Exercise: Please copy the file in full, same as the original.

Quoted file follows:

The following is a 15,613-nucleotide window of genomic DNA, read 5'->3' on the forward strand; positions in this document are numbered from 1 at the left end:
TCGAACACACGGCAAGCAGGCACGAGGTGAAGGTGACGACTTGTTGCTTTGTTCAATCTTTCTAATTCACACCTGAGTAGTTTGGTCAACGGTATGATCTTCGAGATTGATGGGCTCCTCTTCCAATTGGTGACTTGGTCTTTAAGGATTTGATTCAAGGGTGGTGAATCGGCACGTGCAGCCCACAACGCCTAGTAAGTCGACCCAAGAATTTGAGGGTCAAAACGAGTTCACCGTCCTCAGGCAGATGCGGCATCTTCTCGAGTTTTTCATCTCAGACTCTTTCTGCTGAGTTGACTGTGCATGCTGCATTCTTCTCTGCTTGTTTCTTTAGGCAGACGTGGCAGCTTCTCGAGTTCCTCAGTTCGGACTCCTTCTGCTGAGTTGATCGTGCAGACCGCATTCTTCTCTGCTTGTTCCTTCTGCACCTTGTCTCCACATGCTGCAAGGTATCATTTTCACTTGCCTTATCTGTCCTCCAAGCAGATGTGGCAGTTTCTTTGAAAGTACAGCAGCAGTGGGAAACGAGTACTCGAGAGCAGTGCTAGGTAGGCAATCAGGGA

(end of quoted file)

The following is a 15,613-nucleotide window of genomic DNA, read 5'->3' on the forward strand; positions in this document are numbered from 1 at the left end:
TCGAACACACGGCAAGCAGGCACGAGGTGAAGGTGACGACTTGTTGCTTTGTTCAATCTTTCTAATTCACACCTGAGTAGTTTGGTCAACGGTATGATCTTCGAGATTGATGGGCTCCTCTTCCAATTGGTGACTTGGTCTTTAAGGATTTGATTCAAGGGTGGTGAATCGGCACGTGCAGCCCACAACGCCTAGTAAGTCGACCCAAGAATTTGAGGGTCAAAACGAGTTCACCGTCCTCAGGCAGATGCGGCATCTTCTCGAGTTTTTCATCTCAGACTCTTTCTGCTGAGTTGACTGTGCATGCTGCATTCTTCTCTGCTTGTTTCTTTAGGCAGACGTGGCAGCTTCTCGAGTTCCTCAGTTCGGACTCCTTCTGCTGAGTTGATCGTGCAGACCGCATTCTTCTCTGCTTGTTCCTTCTGCACCTTGTCTCCACATGCTGCAAGGTATCATTTTCACTTGCCTTATCTGTCCTCCAAGCAGATGTGGCAGTTTCTTTGAAAGTACAGCAGCAGTGGGAAACGAGTACTCGAGAGCAGTGCTAGGTAGGCAATCAGGGA